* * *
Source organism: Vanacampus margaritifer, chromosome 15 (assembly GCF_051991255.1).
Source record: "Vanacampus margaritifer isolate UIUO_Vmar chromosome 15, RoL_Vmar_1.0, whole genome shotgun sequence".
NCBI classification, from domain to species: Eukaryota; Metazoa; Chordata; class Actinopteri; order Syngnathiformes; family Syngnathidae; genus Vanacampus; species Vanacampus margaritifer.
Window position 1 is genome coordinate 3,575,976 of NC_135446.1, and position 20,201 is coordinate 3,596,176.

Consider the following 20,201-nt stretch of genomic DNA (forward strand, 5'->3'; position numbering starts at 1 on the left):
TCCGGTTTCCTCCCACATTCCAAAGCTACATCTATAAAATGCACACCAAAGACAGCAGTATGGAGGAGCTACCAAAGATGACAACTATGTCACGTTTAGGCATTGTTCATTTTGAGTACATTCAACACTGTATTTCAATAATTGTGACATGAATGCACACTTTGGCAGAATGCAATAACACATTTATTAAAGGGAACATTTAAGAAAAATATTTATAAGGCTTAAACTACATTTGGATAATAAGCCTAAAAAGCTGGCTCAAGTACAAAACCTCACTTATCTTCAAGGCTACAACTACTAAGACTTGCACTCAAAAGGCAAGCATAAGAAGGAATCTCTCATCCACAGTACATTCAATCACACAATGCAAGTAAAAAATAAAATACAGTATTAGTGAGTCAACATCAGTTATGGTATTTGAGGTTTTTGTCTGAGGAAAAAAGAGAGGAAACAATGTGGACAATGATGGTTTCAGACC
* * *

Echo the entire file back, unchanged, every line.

Source organism: Vanacampus margaritifer, chromosome 15 (assembly GCF_051991255.1).
Source record: "Vanacampus margaritifer isolate UIUO_Vmar chromosome 15, RoL_Vmar_1.0, whole genome shotgun sequence".
NCBI classification, from domain to species: Eukaryota; Metazoa; Chordata; class Actinopteri; order Syngnathiformes; family Syngnathidae; genus Vanacampus; species Vanacampus margaritifer.
Window position 1 is genome coordinate 3,575,976 of NC_135446.1, and position 20,201 is coordinate 3,596,176.

Consider the following 20,201-nt stretch of genomic DNA (forward strand, 5'->3'; position numbering starts at 1 on the left):
TCCGGTTTCCTCCCACATTCCAAAGCTACATCTATAAAATGCACACCAAAGACAGCAGTATGGAGGAGCTACCAAAGATGACAACTATGTCACGTTTAGGCATTGTTCATTTTGAGTACATTCAACACTGTATTTCAATAATTGTGACATGAATGCACACTTTGGCAGAATGCAATAACACATTTATTAAAGGGAACATTTAAGAAAAATATTTATAAGGCTTAAACTACATTTGGATAATAAGCCTAAAAAGCTGGCTCAAGTACAAAACCTCACTTATCTTCAAGGCTACAACTACTAAGACTTGCACTCAAAAGGCAAGCATAAGAAGGAATCTCTCATCCACAGTACATTCAATCACACAATGCAAGTAAAAAATAAAATACAGTATTAGTGAGTCAACATCAGTTATGGTATTTGAGGTTTTTGTCTGAGGAAAAAAGAGAGGAAACAATGTGGACAATGATGGTTTCAGACC